The events that gave rise to defendant's conviction occurred in June of 2013, when defendant accompanied his caregiver, AR, and another person[1] on an overnight trip from Ohio, where defendant resided, to Michigan pursuant to their involvement in a stage play put on by AR. The party stopped on the way home to see AR's cousin, YW, at YW's house. Also present were several other people, including YW's daughter, who was six years old at the time, WR. AR testified that defendant was only out of his eyesight when defendant went to the bathroom. At some point, YW noticed that WR was acting uncharacteristically quiet and standoffish, and she reacted with apparent disgust to defendant saying “there's my girl” to her. YW asked WR what was wrong, and she replied that “that man is trying to get me to do nasty things, ” pointing to defendant. YW took [WR] aside and [WR] explained that defendant had kissed her and touched her buttocks. Later that evening, WR also told YW that defendant had made her perform oral sex on him. At trial, WR specified that the events took place in the bathroom. The next day, YW took WR to the police to report the incident, and she was directed to take WR to the hospital for a pediatric forensic examination; she was subsequently also referred to Care House for an interview and counseling. A few days before defendant's preliminary examination, WR further disclosed that defendant had also licked her vagina.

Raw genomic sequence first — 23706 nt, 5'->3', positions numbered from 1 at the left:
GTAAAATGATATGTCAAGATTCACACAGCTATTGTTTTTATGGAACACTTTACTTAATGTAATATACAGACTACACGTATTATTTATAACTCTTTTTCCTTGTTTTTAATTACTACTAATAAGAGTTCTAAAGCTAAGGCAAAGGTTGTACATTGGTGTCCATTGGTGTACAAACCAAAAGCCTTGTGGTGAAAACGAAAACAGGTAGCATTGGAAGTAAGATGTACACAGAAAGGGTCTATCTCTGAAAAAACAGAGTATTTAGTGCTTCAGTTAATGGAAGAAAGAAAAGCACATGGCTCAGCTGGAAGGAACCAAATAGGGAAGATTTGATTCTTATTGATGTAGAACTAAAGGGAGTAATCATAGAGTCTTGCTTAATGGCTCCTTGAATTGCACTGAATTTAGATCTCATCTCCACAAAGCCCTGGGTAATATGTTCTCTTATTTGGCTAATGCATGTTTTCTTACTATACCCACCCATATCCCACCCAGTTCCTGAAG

People v. Gregory, No. 326567, 2016 WL 3030878, at *1 (Mich. Ct. App. May 26, 2016) (footnote in original).